Devicology: Expanding fieldwork possibilities for architectural observations in inhabited interiors
the case of Japanese post-war mass housing
Keywords:Japan, social housing, postwar mass housing interiors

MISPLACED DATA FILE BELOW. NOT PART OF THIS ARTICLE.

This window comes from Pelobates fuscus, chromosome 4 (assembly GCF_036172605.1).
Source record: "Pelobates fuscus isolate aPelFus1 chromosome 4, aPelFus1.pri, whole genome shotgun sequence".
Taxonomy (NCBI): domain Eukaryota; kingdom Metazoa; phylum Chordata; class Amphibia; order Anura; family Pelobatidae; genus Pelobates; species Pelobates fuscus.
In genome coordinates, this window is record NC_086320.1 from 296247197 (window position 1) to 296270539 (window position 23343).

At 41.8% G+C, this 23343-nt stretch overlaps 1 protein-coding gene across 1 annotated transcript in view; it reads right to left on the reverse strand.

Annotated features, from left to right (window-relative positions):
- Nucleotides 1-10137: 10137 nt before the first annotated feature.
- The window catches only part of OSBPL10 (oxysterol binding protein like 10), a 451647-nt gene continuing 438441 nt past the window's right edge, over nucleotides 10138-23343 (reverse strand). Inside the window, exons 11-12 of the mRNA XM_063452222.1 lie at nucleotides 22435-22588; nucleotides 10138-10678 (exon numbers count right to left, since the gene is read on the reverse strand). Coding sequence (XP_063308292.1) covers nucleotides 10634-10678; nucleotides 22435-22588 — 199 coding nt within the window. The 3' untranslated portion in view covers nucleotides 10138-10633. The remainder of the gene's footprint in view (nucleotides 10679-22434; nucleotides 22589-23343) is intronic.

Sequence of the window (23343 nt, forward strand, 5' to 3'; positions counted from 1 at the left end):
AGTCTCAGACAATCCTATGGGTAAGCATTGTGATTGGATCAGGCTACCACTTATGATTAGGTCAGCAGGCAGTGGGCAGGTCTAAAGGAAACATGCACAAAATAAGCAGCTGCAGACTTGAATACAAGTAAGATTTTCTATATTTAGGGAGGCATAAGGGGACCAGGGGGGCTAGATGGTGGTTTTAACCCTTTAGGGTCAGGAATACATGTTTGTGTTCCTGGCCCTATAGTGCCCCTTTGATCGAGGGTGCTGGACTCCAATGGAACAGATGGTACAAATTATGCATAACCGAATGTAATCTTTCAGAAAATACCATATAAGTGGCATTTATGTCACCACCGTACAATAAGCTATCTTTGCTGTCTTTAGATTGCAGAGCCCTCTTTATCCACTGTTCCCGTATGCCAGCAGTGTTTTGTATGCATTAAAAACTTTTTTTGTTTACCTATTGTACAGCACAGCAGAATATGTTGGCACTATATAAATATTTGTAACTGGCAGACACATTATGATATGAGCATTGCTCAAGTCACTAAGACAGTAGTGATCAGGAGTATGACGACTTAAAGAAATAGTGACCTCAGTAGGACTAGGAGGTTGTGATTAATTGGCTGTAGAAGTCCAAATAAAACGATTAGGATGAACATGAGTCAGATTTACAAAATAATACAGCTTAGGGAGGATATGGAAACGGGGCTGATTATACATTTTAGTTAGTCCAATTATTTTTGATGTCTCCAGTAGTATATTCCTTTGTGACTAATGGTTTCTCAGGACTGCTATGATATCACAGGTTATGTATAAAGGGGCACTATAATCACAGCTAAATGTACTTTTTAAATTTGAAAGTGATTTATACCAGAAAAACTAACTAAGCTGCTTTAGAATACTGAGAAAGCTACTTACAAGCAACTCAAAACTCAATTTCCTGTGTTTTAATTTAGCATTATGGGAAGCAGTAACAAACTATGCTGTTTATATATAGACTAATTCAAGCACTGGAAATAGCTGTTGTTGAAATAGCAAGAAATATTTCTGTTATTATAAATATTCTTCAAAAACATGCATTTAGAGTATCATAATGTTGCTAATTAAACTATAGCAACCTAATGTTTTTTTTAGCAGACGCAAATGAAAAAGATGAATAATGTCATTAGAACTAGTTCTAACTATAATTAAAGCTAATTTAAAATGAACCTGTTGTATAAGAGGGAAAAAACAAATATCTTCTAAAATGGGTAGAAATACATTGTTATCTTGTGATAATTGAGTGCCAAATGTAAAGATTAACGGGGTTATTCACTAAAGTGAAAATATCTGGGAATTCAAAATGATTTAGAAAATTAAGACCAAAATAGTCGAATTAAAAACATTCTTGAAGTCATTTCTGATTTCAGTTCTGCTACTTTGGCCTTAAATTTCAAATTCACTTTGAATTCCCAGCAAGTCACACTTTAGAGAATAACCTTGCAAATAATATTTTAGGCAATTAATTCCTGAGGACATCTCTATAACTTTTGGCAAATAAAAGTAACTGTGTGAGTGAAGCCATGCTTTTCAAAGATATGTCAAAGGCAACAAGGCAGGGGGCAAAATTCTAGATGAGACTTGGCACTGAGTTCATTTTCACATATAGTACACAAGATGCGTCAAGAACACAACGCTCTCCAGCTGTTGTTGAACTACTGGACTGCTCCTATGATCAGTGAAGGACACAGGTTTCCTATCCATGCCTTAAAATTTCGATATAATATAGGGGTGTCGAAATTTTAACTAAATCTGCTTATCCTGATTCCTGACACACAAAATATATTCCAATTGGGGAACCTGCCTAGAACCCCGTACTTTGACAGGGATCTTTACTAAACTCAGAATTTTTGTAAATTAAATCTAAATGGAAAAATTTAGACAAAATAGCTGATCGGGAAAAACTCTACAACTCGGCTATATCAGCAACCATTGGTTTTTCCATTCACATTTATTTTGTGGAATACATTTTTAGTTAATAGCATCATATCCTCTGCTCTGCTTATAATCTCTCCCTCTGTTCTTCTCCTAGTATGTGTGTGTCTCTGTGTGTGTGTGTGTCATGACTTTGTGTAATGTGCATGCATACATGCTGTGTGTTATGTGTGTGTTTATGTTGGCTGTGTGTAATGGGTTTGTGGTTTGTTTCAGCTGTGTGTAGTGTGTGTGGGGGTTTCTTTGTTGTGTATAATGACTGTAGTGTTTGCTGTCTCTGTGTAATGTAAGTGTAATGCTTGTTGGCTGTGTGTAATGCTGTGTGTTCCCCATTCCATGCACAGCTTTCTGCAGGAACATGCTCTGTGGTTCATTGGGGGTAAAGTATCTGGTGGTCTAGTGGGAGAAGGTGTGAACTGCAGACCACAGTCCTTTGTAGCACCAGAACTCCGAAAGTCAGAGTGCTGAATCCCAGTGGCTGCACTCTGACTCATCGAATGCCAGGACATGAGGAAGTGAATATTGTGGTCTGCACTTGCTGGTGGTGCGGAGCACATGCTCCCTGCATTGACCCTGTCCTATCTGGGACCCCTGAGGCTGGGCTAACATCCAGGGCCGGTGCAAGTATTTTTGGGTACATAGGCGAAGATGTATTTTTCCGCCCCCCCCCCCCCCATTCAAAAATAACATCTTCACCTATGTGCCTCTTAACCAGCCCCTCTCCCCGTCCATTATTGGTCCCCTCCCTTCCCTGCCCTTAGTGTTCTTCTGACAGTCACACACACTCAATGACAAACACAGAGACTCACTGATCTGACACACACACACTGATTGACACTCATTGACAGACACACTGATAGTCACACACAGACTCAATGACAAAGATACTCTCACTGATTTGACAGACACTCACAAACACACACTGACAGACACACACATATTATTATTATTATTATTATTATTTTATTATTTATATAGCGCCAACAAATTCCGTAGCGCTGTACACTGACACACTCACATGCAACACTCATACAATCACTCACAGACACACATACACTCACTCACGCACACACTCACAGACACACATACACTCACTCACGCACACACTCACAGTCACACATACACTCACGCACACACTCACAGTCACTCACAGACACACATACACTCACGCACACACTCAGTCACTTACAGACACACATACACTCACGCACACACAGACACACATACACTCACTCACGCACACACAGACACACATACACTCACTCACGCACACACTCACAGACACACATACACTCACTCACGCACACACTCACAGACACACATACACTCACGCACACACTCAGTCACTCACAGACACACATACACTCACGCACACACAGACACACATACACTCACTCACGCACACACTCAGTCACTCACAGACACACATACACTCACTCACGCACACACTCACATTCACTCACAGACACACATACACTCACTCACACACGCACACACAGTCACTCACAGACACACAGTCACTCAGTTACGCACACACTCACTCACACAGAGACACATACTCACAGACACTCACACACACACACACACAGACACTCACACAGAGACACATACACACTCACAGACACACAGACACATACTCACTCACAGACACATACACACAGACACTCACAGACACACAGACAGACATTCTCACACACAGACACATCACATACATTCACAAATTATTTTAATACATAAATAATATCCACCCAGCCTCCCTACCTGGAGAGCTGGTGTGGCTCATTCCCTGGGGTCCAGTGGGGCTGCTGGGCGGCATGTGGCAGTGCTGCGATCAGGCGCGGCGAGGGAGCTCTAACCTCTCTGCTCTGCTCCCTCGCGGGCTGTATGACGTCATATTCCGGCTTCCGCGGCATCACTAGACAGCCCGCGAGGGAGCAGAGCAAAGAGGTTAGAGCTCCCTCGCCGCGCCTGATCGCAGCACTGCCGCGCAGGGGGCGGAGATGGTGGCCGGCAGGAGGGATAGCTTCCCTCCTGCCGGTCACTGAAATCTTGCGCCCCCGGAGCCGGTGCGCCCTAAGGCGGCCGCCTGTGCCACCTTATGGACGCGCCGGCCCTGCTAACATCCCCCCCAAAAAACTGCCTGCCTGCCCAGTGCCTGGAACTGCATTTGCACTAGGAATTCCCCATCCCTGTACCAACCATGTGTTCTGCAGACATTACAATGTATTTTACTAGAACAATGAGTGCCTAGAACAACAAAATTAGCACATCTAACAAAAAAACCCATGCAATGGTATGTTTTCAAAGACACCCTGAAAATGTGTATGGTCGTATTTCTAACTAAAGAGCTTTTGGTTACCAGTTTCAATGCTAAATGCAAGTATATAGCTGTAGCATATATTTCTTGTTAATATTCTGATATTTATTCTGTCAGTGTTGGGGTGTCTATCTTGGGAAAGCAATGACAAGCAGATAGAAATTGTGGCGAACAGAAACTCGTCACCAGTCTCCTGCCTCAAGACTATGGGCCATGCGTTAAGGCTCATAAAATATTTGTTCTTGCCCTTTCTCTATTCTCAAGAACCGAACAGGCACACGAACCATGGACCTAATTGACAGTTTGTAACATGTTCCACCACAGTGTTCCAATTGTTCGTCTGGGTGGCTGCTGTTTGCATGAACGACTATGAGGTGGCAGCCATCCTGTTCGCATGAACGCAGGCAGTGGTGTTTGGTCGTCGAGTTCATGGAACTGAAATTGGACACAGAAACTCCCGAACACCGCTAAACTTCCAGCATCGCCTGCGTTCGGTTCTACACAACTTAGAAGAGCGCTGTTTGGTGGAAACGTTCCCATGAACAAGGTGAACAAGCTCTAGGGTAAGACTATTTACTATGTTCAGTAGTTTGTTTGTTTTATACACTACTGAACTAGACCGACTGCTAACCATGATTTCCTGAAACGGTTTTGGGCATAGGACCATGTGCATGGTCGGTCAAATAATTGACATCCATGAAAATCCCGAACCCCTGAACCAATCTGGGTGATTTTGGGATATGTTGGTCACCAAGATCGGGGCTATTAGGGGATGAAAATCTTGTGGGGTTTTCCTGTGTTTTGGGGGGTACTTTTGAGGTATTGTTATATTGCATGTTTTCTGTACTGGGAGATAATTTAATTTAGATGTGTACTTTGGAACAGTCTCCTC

Japanese mass housing from the 1960s has a colloquial nickname — danchi, which can be translated as “common land.” Originally celebrated by the public as a highly desirable living environment, danchi are now becoming a source of problems for the government. After briefly introducing the reader to the history of danchi, this paper will turn to investigate the interior lives of their current residents who stay hidden from the media attention behind dilapidating concrete walls and layers of social stigma. This work will attempt to propose a practical methodology on how to collect and interpret ethnographic materials from the apartment visits in relation to factual architectural knowledge. The data collected during the visits became the most controversial part of this research: in the spotlight is the abnormal inability of danchi residents to verbally admit their unsatisfactory living conditions that arises from the Japanese cultural characteristic of gaman, roughly translated as “perseverance”. Despite dire living conditions, clearly depressed inhabitants keep repeating that they cannot imagine living a better life. Balancing on the edge between ethnography and architecture, an innovative interior analysis method named “Devicology” (in homage to Wajiro Kon’s “Modernology”) can help us look beyond these modest replies by detecting “devices” —– intricate systems of unconventionally used furniture and smaller, less permanent objects, that are unconsciously assembled by the residents. These visually chaotic yet surprisingly functional structures are the only tool of the current dwellers to negotiate with the restricting standard apartment plans that were originally designed for a very different sector of the Japanese population. Beginning as an examination of behaviour patterns in a single apartment, Devicology has the potential to become a study of the collective unconsciousness of different people stuck in the same conditions with the same set of rules.
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